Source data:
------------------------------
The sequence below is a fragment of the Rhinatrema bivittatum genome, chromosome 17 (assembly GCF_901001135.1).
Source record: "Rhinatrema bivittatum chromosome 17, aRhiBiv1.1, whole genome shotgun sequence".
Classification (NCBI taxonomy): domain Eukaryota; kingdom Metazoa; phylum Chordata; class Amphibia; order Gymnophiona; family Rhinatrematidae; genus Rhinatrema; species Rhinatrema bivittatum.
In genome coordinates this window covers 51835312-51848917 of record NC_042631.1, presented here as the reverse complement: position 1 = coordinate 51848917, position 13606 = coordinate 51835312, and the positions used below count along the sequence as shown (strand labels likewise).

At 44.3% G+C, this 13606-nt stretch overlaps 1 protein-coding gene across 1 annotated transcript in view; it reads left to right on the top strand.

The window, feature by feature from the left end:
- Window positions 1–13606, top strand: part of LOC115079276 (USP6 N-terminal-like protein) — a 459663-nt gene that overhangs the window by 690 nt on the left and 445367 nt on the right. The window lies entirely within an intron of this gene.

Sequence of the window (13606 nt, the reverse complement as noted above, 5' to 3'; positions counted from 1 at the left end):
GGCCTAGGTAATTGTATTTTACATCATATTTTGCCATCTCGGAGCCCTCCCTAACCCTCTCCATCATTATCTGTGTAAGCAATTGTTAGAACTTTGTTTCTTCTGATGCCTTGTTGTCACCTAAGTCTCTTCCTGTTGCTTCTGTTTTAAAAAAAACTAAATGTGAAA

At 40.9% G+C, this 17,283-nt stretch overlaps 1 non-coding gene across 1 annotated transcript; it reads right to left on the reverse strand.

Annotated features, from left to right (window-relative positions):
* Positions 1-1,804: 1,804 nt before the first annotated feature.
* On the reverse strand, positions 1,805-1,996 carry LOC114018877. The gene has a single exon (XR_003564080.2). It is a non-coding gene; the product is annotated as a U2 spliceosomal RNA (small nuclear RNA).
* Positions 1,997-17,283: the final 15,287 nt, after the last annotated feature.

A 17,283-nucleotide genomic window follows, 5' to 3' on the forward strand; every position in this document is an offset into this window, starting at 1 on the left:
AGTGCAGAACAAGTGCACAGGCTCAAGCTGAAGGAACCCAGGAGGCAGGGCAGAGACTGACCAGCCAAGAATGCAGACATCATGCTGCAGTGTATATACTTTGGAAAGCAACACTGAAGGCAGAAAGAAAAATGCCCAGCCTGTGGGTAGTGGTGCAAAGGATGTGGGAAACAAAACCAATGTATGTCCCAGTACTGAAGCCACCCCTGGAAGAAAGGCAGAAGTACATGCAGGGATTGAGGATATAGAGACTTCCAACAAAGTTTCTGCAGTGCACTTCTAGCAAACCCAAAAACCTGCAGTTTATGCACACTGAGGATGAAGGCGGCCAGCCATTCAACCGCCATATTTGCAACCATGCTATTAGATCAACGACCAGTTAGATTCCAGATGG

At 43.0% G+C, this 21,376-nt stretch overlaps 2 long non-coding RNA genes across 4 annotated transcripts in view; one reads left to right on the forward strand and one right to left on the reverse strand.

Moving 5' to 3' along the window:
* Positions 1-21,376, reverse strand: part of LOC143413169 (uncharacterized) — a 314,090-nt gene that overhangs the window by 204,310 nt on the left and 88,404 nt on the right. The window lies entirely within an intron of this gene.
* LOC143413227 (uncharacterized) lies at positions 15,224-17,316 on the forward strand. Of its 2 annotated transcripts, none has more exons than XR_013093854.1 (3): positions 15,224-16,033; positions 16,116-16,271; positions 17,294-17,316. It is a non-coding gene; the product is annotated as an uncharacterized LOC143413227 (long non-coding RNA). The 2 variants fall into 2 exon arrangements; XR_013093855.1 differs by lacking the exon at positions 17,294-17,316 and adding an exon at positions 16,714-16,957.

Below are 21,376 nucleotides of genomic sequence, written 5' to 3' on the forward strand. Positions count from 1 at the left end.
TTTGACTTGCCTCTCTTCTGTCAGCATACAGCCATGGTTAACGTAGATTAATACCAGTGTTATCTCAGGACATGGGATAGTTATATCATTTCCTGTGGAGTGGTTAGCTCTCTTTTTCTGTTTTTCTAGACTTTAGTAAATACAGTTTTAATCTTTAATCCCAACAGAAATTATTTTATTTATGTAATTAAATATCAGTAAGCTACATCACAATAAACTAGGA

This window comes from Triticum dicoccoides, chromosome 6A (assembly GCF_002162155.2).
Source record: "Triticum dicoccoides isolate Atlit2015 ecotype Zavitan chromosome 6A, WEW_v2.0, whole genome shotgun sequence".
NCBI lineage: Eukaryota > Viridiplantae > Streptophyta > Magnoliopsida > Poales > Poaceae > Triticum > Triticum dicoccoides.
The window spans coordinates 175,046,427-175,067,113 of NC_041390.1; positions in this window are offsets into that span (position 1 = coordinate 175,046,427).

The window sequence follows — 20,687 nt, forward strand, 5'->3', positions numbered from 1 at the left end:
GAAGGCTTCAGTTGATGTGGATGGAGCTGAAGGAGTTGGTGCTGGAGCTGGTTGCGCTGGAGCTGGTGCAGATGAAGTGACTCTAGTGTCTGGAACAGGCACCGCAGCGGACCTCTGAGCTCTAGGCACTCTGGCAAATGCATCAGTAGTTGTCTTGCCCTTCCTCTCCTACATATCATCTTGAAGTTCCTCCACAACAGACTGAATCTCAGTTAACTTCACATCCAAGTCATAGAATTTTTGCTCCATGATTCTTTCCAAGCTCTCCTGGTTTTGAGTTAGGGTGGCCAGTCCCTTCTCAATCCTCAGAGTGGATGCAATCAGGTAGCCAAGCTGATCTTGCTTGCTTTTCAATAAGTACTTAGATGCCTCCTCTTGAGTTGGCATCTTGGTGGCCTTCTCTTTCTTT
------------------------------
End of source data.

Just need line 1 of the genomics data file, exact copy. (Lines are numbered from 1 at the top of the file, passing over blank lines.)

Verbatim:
The sequence below is a fragment of the Rhinatrema bivittatum genome, chromosome 17 (assembly GCF_901001135.1).